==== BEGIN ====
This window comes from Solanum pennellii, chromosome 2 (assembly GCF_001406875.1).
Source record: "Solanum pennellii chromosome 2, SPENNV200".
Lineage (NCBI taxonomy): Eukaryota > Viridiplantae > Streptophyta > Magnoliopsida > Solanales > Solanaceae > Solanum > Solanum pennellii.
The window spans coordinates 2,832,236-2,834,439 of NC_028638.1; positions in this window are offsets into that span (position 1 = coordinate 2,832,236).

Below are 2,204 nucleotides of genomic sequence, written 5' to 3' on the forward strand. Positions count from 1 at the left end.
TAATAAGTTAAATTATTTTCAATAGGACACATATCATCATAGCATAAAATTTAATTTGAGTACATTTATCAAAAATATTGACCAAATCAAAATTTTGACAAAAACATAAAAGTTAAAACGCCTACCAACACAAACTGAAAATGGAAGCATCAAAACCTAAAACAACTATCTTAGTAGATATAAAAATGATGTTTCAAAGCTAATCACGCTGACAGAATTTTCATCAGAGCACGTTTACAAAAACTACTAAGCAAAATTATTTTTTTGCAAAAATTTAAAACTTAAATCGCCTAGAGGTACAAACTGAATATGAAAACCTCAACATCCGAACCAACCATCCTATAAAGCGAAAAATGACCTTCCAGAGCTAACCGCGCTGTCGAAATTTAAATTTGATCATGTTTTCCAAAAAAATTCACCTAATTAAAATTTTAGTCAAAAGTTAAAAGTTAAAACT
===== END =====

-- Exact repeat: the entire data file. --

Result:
This window comes from Solanum pennellii, chromosome 2 (assembly GCF_001406875.1).
Source record: "Solanum pennellii chromosome 2, SPENNV200".
Lineage (NCBI taxonomy): Eukaryota > Viridiplantae > Streptophyta > Magnoliopsida > Solanales > Solanaceae > Solanum > Solanum pennellii.
The window spans coordinates 2,832,236-2,834,439 of NC_028638.1; positions in this window are offsets into that span (position 1 = coordinate 2,832,236).

Below are 2,204 nucleotides of genomic sequence, written 5' to 3' on the forward strand. Positions count from 1 at the left end.
TAATAAGTTAAATTATTTTCAATAGGACACATATCATCATAGCATAAAATTTAATTTGAGTACATTTATCAAAAATATTGACCAAATCAAAATTTTGACAAAAACATAAAAGTTAAAACGCCTACCAACACAAACTGAAAATGGAAGCATCAAAACCTAAAACAACTATCTTAGTAGATATAAAAATGATGTTTCAAAGCTAATCACGCTGACAGAATTTTCATCAGAGCACGTTTACAAAAACTACTAAGCAAAATTATTTTTTTGCAAAAATTTAAAACTTAAATCGCCTAGAGGTACAAACTGAATATGAAAACCTCAACATCCGAACCAACCATCCTATAAAGCGAAAAATGACCTTCCAGAGCTAACCGCGCTGTCGAAATTTAAATTTGATCATGTTTTCCAAAAAAATTCACCTAATTAAAATTTTAGTCAAAAGTTAAAAGTTAAAACT